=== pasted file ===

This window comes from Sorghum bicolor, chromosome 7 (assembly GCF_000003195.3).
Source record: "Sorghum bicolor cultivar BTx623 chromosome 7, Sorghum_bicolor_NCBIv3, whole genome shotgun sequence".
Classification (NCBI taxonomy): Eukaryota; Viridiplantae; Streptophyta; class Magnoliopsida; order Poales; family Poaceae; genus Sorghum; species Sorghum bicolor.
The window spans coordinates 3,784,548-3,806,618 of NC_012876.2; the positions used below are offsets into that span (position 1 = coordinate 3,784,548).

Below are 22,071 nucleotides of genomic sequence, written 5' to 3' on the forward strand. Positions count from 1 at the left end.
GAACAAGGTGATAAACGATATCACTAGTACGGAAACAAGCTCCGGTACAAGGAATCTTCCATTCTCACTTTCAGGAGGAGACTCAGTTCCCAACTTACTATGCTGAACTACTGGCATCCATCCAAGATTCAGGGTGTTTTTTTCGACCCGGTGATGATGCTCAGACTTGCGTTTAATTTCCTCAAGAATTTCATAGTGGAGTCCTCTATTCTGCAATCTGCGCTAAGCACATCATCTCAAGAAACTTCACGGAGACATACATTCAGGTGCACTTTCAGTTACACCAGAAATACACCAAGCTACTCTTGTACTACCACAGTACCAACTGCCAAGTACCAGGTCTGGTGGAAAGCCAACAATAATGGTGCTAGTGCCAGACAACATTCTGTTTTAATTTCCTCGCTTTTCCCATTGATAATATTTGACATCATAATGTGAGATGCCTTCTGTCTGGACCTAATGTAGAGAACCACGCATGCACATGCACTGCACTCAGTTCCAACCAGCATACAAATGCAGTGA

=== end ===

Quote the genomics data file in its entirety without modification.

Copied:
This window comes from Sorghum bicolor, chromosome 7 (assembly GCF_000003195.3).
Source record: "Sorghum bicolor cultivar BTx623 chromosome 7, Sorghum_bicolor_NCBIv3, whole genome shotgun sequence".
Classification (NCBI taxonomy): Eukaryota; Viridiplantae; Streptophyta; class Magnoliopsida; order Poales; family Poaceae; genus Sorghum; species Sorghum bicolor.
The window spans coordinates 3,784,548-3,806,618 of NC_012876.2; the positions used below are offsets into that span (position 1 = coordinate 3,784,548).

Below are 22,071 nucleotides of genomic sequence, written 5' to 3' on the forward strand. Positions count from 1 at the left end.
GAACAAGGTGATAAACGATATCACTAGTACGGAAACAAGCTCCGGTACAAGGAATCTTCCATTCTCACTTTCAGGAGGAGACTCAGTTCCCAACTTACTATGCTGAACTACTGGCATCCATCCAAGATTCAGGGTGTTTTTTTCGACCCGGTGATGATGCTCAGACTTGCGTTTAATTTCCTCAAGAATTTCATAGTGGAGTCCTCTATTCTGCAATCTGCGCTAAGCACATCATCTCAAGAAACTTCACGGAGACATACATTCAGGTGCACTTTCAGTTACACCAGAAATACACCAAGCTACTCTTGTACTACCACAGTACCAACTGCCAAGTACCAGGTCTGGTGGAAAGCCAACAATAATGGTGCTAGTGCCAGACAACATTCTGTTTTAATTTCCTCGCTTTTCCCATTGATAATATTTGACATCATAATGTGAGATGCCTTCTGTCTGGACCTAATGTAGAGAACCACGCATGCACATGCACTGCACTCAGTTCCAACCAGCATACAAATGCAGTGA